And saints, upon their garments white,

These sacred blossoms wear.
6. And the mother gave, in tears and pain.

The flowers she most did love;
She knew she should find them all again,

In the fields of light above.
7. O, not in cruelty, not in wrath,

The Reaper came that day;
'T was an angel visited the green earth,
And took the flowers away.




1. THE Spring-she is a blessed thing!

She is mother of the flowers;
She is the mate of birds and bees,
The partner of their +revelries,

Our star of hope through wintry hours. 2. The merry children, when they see

Her coming, by the budding thorn,
They leap upon the cottage floor,
They shout beside the cottage door,

And run to meet her night and morn.
3. They are soonest with her in the woods,

Peeping the withered leaves among,
To find the earliest + fragrant thing
That dares from the cold earth to spring,

Or catch the earliest wild-bird's song. 4. The little brooks run on in light,

As if they had a chase of mirth;
The skies are blue, the air is warm,
Our very hearts have caught the charm

That sheds a beauty o'er the earth. 5. The aged man is in the field;

The maiden ’mong her garden flowers;
The sons of sorrow and distress
Are wandering in forgetfulness

Of wants that fret, and care that +lowers. 6. She comes with more than present good,

With joys to store for future years,
From which, in striving crowds apart,
The bowed in spirit, bruised in heart,

May glean up hope with grateful tears. 7. Up! let us to the fields away,

And breathe the fresh and + balmy air;
The bird is building in the tree,
The flower has opened to the bee,
And health, and love, and peace are there.


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In nature's greenest livery drest,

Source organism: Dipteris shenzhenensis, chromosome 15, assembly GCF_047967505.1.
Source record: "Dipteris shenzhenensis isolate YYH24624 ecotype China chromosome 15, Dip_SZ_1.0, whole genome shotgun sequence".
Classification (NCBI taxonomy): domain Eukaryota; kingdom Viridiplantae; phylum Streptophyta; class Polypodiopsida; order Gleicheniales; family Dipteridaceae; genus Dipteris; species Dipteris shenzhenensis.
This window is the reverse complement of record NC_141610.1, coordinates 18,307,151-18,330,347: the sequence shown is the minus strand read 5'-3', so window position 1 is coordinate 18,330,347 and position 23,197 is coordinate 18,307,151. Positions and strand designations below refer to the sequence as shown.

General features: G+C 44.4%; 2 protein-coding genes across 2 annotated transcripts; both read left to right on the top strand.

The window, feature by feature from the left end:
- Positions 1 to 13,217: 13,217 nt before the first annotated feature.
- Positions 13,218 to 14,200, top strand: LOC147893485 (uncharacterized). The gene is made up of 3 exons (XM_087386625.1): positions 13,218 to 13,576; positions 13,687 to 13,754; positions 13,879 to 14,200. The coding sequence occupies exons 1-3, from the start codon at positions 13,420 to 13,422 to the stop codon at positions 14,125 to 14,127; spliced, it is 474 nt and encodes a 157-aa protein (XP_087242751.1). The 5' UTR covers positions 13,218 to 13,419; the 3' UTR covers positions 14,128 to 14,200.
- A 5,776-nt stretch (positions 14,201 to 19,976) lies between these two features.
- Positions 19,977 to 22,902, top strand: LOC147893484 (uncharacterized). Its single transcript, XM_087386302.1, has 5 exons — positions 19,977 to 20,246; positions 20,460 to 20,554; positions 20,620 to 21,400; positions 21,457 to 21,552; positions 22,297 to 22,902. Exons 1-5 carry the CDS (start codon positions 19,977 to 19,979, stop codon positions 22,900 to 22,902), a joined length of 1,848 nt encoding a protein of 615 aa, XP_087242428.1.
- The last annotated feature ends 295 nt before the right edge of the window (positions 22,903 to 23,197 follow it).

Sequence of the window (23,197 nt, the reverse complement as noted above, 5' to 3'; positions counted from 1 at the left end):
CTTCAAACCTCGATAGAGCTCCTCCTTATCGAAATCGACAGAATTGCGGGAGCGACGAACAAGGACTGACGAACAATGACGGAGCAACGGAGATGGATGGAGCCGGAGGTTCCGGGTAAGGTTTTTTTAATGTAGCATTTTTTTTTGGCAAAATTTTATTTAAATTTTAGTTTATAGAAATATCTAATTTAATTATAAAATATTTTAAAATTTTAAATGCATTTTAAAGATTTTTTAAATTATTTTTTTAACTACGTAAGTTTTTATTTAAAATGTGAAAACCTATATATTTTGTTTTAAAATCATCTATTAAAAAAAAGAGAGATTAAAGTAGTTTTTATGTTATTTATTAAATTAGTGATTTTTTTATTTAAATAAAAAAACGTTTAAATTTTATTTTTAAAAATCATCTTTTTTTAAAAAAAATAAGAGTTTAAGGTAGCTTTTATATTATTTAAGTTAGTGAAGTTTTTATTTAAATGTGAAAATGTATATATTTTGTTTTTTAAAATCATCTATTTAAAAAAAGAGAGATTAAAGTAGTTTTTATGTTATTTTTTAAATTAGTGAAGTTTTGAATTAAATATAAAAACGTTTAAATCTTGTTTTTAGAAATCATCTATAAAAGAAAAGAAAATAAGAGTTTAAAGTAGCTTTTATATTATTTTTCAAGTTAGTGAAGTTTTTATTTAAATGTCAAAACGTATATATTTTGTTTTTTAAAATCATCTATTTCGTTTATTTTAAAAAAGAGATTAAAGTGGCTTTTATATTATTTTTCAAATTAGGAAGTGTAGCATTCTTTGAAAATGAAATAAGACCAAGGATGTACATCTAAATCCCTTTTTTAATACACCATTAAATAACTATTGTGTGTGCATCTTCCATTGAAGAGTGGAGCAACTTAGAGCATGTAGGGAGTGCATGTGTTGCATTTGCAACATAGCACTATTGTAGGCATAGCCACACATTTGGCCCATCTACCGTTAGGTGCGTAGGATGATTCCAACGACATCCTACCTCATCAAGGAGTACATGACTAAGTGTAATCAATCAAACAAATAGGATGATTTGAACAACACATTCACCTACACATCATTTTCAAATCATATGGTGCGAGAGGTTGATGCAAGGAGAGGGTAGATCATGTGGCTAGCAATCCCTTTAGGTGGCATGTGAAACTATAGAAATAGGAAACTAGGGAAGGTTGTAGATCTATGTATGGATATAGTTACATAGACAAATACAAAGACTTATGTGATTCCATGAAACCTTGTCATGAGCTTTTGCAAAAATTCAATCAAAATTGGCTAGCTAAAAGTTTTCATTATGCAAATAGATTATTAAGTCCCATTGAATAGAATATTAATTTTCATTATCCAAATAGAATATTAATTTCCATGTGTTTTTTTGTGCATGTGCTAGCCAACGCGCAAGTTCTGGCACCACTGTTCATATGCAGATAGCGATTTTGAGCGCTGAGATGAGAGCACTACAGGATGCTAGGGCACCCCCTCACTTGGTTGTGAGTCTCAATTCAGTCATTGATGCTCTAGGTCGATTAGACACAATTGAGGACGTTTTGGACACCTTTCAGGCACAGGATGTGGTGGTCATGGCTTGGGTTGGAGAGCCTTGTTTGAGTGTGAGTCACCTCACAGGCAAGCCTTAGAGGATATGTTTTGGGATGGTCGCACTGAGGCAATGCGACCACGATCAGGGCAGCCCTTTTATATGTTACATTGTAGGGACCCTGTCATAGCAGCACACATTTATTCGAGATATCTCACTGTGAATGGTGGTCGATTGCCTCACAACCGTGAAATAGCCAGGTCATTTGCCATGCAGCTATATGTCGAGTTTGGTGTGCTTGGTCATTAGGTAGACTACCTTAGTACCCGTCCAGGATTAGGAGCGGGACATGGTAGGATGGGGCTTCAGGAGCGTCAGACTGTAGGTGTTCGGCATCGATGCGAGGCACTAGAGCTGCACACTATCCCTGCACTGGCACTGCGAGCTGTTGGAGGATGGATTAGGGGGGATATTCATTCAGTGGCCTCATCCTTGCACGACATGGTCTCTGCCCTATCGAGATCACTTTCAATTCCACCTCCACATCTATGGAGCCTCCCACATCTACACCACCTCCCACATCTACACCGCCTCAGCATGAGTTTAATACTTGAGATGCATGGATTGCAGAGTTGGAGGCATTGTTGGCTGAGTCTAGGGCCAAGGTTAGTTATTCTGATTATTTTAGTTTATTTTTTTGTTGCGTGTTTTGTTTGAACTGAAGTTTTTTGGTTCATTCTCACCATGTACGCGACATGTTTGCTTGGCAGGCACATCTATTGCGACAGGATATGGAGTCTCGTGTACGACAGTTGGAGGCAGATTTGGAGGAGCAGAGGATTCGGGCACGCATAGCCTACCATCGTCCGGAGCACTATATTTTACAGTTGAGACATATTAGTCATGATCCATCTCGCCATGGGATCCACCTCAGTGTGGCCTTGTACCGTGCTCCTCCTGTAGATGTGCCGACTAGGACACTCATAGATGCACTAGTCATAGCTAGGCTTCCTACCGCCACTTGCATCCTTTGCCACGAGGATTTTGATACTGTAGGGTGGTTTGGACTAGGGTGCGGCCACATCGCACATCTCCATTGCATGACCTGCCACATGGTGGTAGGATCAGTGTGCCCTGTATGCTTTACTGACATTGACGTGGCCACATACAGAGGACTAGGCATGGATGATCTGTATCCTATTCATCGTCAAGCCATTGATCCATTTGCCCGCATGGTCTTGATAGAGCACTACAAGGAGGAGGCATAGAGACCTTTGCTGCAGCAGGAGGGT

Descend on earth's expectant breast,
To earth and heaven a welcome guest,

Thou merry month of May !
Mark, how we meet thee

At dawn of dewy day!
IIark! how we greet thee

With our + roundelay!
While all the goodly things that be,
In earth, and air, and ample sea,
Are waking up to welcome thee,

Thou merry month of May!
Flocks on the mountains,

And birds upon their + spray,
Tree, turf, and fountains,

All hold holiday,
And love, the life of living things,
Love waves his torch, love claps his wings,
And loud and wide thy praises sings,

Thou merry month of May!






1. On the fourth day of creation, when the sun, after a glorious, but solitary course, went down in the evening, and darkness began to gather over the face of the uninhabited globe, already arrayed in the + cxuberance of vegetation, and prepared by the diversity of land and water, for the abode of uncreated animals and man,-a star, single and beautiful, stepped forth into the + firmament. Trembling with wonder and delight in new-found existence, she looked abroad, and beheld nothing in heaven or on earth resembling herself. But she was not long alone; now one, then another, here a third, and there a fourth + resplendent companion had joined her, till light after light stealing through the gloom, in the lapse of an hour the whole hemisphere was brilliantly bespangled.

2. The planets and stars, with a superb comet flaming in the zenith, for awhile contemplated themselves and each other; and every one from the largest to the least, was so perfectly well pleased with himself, that he imagined the rest only partakers of bis felicity; he being the central luminary of his own universe, and all the hosts of heaven beside, displayed around him, in +graddlated splendor. Nor were any undeceived in regard to themselves,